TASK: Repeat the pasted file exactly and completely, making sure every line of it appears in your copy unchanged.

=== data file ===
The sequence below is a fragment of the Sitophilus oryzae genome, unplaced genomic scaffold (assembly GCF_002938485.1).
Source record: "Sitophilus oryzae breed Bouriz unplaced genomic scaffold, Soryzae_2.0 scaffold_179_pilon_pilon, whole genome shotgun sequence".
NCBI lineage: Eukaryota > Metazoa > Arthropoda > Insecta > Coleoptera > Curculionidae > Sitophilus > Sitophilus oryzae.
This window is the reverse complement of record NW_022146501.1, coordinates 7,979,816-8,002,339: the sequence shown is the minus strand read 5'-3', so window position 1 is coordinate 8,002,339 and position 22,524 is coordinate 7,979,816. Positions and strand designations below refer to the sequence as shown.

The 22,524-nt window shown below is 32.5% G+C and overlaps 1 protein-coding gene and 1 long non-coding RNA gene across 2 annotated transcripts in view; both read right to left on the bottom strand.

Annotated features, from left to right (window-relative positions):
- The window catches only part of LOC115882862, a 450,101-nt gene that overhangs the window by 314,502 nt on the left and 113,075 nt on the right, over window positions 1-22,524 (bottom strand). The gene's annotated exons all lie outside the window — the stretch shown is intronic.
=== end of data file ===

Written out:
The sequence below is a fragment of the Sitophilus oryzae genome, unplaced genomic scaffold (assembly GCF_002938485.1).
Source record: "Sitophilus oryzae breed Bouriz unplaced genomic scaffold, Soryzae_2.0 scaffold_179_pilon_pilon, whole genome shotgun sequence".
NCBI lineage: Eukaryota > Metazoa > Arthropoda > Insecta > Coleoptera > Curculionidae > Sitophilus > Sitophilus oryzae.
This window is the reverse complement of record NW_022146501.1, coordinates 7,979,816-8,002,339: the sequence shown is the minus strand read 5'-3', so window position 1 is coordinate 8,002,339 and position 22,524 is coordinate 7,979,816. Positions and strand designations below refer to the sequence as shown.

The 22,524-nt window shown below is 32.5% G+C and overlaps 1 protein-coding gene and 1 long non-coding RNA gene across 2 annotated transcripts in view; both read right to left on the bottom strand.

Annotated features, from left to right (window-relative positions):
- The window catches only part of LOC115882862, a 450,101-nt gene that overhangs the window by 314,502 nt on the left and 113,075 nt on the right, over window positions 1-22,524 (bottom strand). The gene's annotated exons all lie outside the window — the stretch shown is intronic.